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Rated: 13+ · Short Story · Sci-fi · #2239335
A man's reality falls apart as he returns to his life.
Waking Up

The streets of the French Quarter were empty, the hint of lazy jazz drifting on a winter’s gale. It was cold and Natasha squeezed my hand, wrapping her scarf tightly.

“Another one closed,” I realized, arriving at Central Grocery, home of the ‘World’s First Muffaletta,’ though it was little good now, locked up tight. “Where is everyone?” The quiet sidewalks were particularly odd because, rain or shine, the streets of New Orleans never rested, even at night.

“I’m freezing,” Natasha pulled me closer. “Let’s just head back home.”

“C’mon, we gotta eat,” I said, fighting the wind. “We’ll follow the music. Something has to be open.”

A whining saxophone drew us deeper into the Quarter, past countless shuttered restaurants and shops, though our haunting melody eluded us.

Then ahead, a hulking shadow crossed our path – an elephant trudging its reluctant owner quietly along by a leash – a sad clown with faded paint. “Hey!” I called, but neither acknowledged me. I kissed Natasha’s forehead, “Wait here,” then bolted after them. But as I reached their mysterious corner, I discovered them gone without a trace. “Weird.”

My skull ached, so I headed back, not realizing I’d become lost, my surroundings distorted and unfamiliar. “Natasha!” I shouted desperately.

No response.

“End of the world’s comin’.” A grandfatherly gentleman on a tall porch eased back into his rocking chair, puffing a cob pipe though a toothless grin. “Best get ready,” he said.

“Please, have you seen my girlfriend?” I pleaded, struggling against my throbbing brain. “About this tall, dark hair, long overcoat.”

“Never you mind,” he laughed, then suddenly disappeared, his crooked pipe hitting his seat.

Bolting away down the street, I shouted her name, but only the breeze responded, teased by a fading sax, now falling silent. Then in a flash, the sky became black as pitch. “The hell?” I staggered backward, struck by intensifying migraine. My stomach churned and skin crawled. Dropping to all fours, I rolled onto my back. The heavens flickered then fizzled, replaced by a tremendous message impossible to miss – ‘SYSTEM ERROR. EJECTING.’ Everything melted around me and I died…or thought I did.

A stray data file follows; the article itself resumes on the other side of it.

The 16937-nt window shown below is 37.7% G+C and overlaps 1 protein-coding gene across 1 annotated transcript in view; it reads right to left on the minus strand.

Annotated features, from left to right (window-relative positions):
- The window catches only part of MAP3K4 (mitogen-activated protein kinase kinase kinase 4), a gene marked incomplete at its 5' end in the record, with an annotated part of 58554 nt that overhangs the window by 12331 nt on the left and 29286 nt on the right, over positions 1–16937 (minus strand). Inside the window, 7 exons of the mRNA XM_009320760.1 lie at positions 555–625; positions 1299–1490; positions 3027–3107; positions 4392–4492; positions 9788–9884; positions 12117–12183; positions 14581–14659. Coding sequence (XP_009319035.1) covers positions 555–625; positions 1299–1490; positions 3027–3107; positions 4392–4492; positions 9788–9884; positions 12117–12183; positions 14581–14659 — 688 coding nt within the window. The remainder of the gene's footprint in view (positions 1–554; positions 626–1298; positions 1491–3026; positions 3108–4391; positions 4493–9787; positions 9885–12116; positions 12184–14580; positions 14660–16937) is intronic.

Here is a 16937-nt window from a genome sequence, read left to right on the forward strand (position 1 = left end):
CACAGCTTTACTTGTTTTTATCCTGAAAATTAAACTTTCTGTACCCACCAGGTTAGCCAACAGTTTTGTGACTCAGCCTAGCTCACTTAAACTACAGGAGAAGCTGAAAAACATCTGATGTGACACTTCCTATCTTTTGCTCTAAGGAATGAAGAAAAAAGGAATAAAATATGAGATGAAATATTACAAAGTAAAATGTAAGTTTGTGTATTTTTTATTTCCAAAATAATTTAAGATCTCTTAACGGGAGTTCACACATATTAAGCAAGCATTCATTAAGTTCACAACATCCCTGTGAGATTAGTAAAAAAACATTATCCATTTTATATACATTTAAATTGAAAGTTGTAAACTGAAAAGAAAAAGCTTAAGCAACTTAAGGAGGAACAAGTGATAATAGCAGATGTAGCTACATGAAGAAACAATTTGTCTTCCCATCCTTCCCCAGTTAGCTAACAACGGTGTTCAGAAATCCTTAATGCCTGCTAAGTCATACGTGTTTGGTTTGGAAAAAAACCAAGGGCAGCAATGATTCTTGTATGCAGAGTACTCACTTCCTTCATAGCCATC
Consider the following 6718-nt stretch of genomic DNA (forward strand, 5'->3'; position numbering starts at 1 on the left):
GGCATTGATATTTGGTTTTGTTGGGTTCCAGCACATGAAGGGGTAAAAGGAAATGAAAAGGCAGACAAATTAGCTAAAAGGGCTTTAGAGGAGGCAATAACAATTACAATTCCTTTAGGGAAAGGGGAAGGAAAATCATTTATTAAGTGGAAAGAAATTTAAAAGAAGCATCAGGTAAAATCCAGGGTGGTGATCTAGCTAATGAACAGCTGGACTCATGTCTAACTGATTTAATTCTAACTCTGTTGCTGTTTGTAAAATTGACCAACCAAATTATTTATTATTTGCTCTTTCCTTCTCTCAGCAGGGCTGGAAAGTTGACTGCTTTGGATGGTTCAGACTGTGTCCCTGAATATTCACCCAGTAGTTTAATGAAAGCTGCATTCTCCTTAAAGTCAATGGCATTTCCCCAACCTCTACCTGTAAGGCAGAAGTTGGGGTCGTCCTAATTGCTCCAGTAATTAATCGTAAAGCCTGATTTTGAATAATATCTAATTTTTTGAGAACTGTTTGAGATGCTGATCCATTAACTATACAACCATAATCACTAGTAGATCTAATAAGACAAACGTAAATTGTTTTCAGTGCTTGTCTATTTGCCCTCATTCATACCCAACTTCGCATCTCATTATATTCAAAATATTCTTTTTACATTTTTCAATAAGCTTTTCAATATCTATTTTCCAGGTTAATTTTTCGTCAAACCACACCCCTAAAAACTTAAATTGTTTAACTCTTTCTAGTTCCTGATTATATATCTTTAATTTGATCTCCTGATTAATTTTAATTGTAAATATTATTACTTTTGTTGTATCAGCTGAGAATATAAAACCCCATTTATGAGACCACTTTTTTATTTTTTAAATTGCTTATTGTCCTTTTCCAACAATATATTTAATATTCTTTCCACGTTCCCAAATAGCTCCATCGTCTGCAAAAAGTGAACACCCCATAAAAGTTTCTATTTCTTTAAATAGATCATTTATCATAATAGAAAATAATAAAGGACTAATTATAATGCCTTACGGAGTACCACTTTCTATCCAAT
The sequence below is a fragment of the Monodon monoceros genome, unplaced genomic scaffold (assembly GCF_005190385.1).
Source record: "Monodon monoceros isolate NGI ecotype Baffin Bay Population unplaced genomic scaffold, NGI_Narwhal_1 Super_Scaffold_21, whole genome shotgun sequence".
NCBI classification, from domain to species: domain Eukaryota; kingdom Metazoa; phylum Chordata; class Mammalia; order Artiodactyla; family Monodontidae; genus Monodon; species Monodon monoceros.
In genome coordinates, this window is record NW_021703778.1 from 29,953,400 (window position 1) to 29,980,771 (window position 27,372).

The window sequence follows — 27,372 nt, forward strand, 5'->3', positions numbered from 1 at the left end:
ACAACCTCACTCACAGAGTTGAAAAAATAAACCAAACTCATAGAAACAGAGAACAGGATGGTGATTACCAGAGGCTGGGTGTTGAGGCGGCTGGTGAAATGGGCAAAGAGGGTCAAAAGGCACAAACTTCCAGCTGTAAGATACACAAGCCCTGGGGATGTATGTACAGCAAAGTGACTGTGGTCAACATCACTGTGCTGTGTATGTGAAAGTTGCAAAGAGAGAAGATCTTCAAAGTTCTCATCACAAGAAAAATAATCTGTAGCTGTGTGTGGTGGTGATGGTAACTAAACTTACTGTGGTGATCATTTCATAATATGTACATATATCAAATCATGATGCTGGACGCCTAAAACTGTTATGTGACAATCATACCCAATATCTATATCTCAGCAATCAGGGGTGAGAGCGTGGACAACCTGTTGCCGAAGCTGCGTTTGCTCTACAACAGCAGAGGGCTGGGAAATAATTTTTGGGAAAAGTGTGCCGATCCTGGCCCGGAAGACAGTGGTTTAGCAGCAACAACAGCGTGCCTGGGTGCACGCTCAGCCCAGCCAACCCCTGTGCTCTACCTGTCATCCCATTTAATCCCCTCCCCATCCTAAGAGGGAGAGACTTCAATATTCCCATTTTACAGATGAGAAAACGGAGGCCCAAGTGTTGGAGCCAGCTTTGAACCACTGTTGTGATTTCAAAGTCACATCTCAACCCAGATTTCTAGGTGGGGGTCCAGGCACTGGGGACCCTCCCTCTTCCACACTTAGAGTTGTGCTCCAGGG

I blinked awake into pitch blackness. Trembling fingers reached for chapped lips around a feeding tube. I lurched and gagged, falling to the floor, franticly drawing out the line from deep inside before vomiting. Wiping the last bit of spittle away, I removed the headset that had long covered my eyes and ears. Blinded at first, I focused on the room.

Memories flooded back: my last day – I’d bought the Prestige Package, though the Virtuatech guys were late. The feeding intubation wasn’t so bad, a continuous supply, but the catheterization and colostomy pump…oh Jesus…

Free of my lines and hoses, I lurched from the bathroom, now barely washed. My beard itched and I rubbed my eyes, rediscovering my old house, tattered and covered in thick dust. “This wasn’t a two week trip.”

I recalled Natasha and my heart sank. She was never real. “Alexa, what day is it?”

No response.

“Alexa, today’s date?”

Again, nothing – no power. So, I found the front door, easing it open but sliding down the jam, too weak to even move.

The empty street echoed the simulation I’d just left, when a woman in uniform approached from up the block. “Hey!” I said weakly.

“Shit. Here’s another one!” she shouted, and within minutes a team of medics was there.

“What…what happened?” I asked, confused.

“What’s your name?”

“Larry Gibbons.”

“Larry, do you know what year this is?”

“Easy. 2032.”

“Damn rigs,” she cursed. “Larry, it’s 2043. You’ve been tripping for over a decade.”

“How…how is that possible?”

Gazing past me, she identified my rig, Virtuatech’s clown-faced logo imprinted on the side. “Virtuatech went under in 2032, bought out by Unreality Inc. A couple of acquisitions later and…well, you got lost in the shuffle.” She helped me onto a gurney. “Miracle we were nearby when this block’s power failed, or we might never have found you. Honestly, we’ve been up to our eyeballs in random ejects for years. A lot of ‘em just up and die.”

“So, what now?”

“First, a full medical workup and defrag for the withdrawal – bet you had some delirium toward the end there. Some real food, rehab, and the HHS postejection re-orientation. Of course there’s the attorneys with the routine class-action paperwork…”

“Shit…put me back in.”

Inside the ambulance I joined another neighbor, frail and emaciated. “Hi,” I said, “What’s your name?”

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